1 October 2016 | West Coast Environmental Law

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October 2016

Mount Polley Mine private prosecution: Stepping up to demand accountability

25 October, 2016

In the face of a disaster like the Mount Polley mine disaster, swift action is essential to send a message to industry that breaking environmental laws will not be tolerated. In this case, when the government failed to act in a timely manner, MiningWatch Canada brought a private prosecution to enforce Canada’s environmental laws. West Coast Environmental Law’s Environmental Dispute Resolution Fund provided financial support for this important legal action.

Filing charges at the Provincial Court in Williams Lake, BC (Photo: Robert Moberg).

Faith restored? Kinder Morgan Ministerial Panel consultation wraps up

20 October, 2016

The report from the Ministerial Panel on Kinder Morgan's proposed pipeline project is expected on November 1, 2016. This report will be considered by Federal Cabinet in its upcoming decision on the project, along with the upstream greenhouse gas analysis, the flawed National Energy Board report, and any further information arising from First Nations consultation.

The process moved quickly and its summer meetings were not without controversy, including allegations of conflict of interest and imposition of a tight timeline without input from or adequate notice to First Nations. The Panel also seemed ill-prepared to deal with the breadth and depth of participants.

What remains to be seen is how the Ministerial Panel will deal with the tens of thousands of messages and questionnaire responses in its final report- much of which it tried to reject arbitrarily. Beyond that, how Prime Minister Trudeau will incorporate all of this information into his decision in December. Will he maintain his position that “only communities grant permission?” Or will he approve the project in the face of strong opposition?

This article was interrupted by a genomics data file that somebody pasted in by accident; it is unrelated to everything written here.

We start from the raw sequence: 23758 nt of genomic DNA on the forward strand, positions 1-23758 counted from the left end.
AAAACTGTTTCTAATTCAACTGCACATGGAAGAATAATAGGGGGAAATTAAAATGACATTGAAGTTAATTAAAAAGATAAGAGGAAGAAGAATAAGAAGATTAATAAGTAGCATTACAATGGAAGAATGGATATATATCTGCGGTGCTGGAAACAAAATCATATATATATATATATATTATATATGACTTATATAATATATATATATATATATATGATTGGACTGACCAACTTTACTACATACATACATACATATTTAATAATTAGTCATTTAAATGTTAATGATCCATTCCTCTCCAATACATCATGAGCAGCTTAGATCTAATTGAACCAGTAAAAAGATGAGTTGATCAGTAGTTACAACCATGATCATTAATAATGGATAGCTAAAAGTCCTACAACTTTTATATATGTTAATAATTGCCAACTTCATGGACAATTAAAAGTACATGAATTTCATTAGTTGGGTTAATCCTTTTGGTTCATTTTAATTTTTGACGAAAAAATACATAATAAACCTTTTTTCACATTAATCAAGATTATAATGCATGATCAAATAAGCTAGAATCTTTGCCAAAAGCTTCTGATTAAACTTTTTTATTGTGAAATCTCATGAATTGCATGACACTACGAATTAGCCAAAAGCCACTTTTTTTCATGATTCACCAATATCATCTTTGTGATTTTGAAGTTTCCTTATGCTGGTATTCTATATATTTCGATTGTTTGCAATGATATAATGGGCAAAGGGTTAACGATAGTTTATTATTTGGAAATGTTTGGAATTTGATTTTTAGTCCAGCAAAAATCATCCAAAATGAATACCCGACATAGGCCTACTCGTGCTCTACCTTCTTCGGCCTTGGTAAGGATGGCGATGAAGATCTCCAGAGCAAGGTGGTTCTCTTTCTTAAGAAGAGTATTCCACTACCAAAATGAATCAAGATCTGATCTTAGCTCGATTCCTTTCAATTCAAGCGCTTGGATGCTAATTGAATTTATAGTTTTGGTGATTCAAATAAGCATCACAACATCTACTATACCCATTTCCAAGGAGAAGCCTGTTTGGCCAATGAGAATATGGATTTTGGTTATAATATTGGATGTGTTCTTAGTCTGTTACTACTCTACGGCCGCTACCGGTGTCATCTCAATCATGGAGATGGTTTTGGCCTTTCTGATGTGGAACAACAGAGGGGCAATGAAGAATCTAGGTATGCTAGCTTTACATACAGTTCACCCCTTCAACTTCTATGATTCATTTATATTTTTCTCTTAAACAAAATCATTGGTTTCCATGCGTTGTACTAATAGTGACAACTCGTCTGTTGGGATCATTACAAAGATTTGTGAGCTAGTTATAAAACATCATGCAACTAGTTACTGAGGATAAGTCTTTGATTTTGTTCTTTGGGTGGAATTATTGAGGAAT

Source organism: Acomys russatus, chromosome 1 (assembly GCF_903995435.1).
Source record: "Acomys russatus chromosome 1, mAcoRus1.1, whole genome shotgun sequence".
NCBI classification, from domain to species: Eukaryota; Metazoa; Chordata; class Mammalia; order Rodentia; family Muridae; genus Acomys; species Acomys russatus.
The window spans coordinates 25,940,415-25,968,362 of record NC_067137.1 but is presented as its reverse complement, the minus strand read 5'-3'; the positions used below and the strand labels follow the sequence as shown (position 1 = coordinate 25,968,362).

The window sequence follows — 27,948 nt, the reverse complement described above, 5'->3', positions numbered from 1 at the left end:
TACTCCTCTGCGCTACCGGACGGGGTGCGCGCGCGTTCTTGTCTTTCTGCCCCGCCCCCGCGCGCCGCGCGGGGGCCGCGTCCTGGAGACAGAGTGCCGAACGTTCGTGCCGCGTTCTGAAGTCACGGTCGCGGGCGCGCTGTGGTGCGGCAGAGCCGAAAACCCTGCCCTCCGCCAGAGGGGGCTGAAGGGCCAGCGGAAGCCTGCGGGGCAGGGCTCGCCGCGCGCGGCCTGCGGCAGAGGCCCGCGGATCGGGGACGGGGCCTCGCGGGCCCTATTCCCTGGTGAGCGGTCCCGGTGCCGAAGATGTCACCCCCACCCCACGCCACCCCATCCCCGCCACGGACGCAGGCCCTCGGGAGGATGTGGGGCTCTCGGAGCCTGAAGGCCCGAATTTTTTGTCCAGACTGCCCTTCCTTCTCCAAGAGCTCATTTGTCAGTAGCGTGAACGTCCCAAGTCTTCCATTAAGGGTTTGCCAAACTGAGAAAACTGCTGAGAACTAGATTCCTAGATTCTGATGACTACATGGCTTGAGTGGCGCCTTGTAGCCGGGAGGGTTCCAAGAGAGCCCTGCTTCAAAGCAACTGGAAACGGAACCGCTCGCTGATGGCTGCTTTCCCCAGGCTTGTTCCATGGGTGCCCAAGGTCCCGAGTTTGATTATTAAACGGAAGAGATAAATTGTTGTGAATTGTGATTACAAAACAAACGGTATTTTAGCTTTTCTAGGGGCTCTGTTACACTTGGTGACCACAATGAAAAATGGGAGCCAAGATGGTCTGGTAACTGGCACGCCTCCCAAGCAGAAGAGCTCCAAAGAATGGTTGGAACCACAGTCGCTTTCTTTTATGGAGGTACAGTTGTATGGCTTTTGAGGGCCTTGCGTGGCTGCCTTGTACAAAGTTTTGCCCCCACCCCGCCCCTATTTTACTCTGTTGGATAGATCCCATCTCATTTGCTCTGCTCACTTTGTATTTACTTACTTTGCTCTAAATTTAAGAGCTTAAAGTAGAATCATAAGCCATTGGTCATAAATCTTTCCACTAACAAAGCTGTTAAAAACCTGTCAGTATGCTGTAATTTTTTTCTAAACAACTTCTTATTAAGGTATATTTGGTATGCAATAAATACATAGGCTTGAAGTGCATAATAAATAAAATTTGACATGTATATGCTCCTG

A large crowd gathered inside and outside the Kinder Morgan Summer meetings in Vancouver. Photos: Eugene Kung

A Review of the Review of Reviews: A Participants’ Guide to the Federal EA Review

19 October, 2016

In mid-September, an expert panel appointed by the federal Minister of Environment and Climate Change (the Panel) launched a public review of Canada’s environmental assessment processes (the EA Review). While the Panel and its secretariat have attempted to broadcast how the public and Indigenous groups can participate in the EA Review, many people remain either unaware of it or uncertain whether or how to be involved.

If you’re one of them, you’ve come to the right place. 


This fall, Canadians are invited to take part in a public review of federal environmental assessment processes.
Photo: Jamie McCaffrey

When wild salmon win – toward a renewed Fisheries Act?

18 October, 2016

The Fisheries Act failed to protect an important BC coastal salmon habitat. It’s time to renew the legislation.


Young salmon rearing in the Skeena River estuary. (Photo: Tavish Campbell)

Will Canada's national carbon price clean up our climate mess?

17 October, 2016

Canada will soon have a national price on carbon. West Coast has been calling for carbon pricing for over twenty years – putting a price on harm to our atmosphere is a good first step in dealing with the gigatonnes of fossil fuel pollution that Canada produces each year. That being said, we have a number of questions about what else we are doing to clean up our climate mess, how the new carbon price will work and how the provinces will respond to it. 

Canada will soon have a national price on carbon.  It will start at $10 per tonne of carbon in 2018, rising to $50 tonne in 2022 (equivalent to about 11¢ per litre of gas in 2022).